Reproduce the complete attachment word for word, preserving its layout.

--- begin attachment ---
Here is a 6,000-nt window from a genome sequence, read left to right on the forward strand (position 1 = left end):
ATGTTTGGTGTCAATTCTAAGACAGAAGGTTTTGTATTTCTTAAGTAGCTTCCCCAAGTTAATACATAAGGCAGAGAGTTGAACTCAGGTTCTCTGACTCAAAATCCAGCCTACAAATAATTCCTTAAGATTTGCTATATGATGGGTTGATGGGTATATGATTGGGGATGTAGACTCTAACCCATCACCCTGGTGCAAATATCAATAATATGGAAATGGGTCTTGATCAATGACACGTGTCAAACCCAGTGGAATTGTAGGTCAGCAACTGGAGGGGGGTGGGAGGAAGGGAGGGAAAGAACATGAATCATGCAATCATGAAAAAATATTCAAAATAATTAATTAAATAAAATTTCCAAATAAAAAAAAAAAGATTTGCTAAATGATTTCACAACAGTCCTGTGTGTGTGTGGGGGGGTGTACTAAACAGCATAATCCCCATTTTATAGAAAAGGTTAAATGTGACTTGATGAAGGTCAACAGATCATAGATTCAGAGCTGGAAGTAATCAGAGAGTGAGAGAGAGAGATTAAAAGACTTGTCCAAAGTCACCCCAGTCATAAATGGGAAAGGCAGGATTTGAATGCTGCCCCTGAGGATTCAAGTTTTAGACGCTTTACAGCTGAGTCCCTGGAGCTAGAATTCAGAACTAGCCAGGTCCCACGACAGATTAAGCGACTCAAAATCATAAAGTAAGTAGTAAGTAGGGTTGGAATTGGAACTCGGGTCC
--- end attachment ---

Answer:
Here is a 6,000-nt window from a genome sequence, read left to right on the forward strand (position 1 = left end):
ATGTTTGGTGTCAATTCTAAGACAGAAGGTTTTGTATTTCTTAAGTAGCTTCCCCAAGTTAATACATAAGGCAGAGAGTTGAACTCAGGTTCTCTGACTCAAAATCCAGCCTACAAATAATTCCTTAAGATTTGCTATATGATGGGTTGATGGGTATATGATTGGGGATGTAGACTCTAACCCATCACCCTGGTGCAAATATCAATAATATGGAAATGGGTCTTGATCAATGACACGTGTCAAACCCAGTGGAATTGTAGGTCAGCAACTGGAGGGGGGTGGGAGGAAGGGAGGGAAAGAACATGAATCATGCAATCATGAAAAAATATTCAAAATAATTAATTAAATAAAATTTCCAAATAAAAAAAAAAAGATTTGCTAAATGATTTCACAACAGTCCTGTGTGTGTGTGGGGGGGTGTACTAAACAGCATAATCCCCATTTTATAGAAAAGGTTAAATGTGACTTGATGAAGGTCAACAGATCATAGATTCAGAGCTGGAAGTAATCAGAGAGTGAGAGAGAGAGATTAAAAGACTTGTCCAAAGTCACCCCAGTCATAAATGGGAAAGGCAGGATTTGAATGCTGCCCCTGAGGATTCAAGTTTTAGACGCTTTACAGCTGAGTCCCTGGAGCTAGAATTCAGAACTAGCCAGGTCCCACGACAGATTAAGCGACTCAAAATCATAAAGTAAGTAGTAAGTAGGGTTGGAATTGGAACTCGGGTCC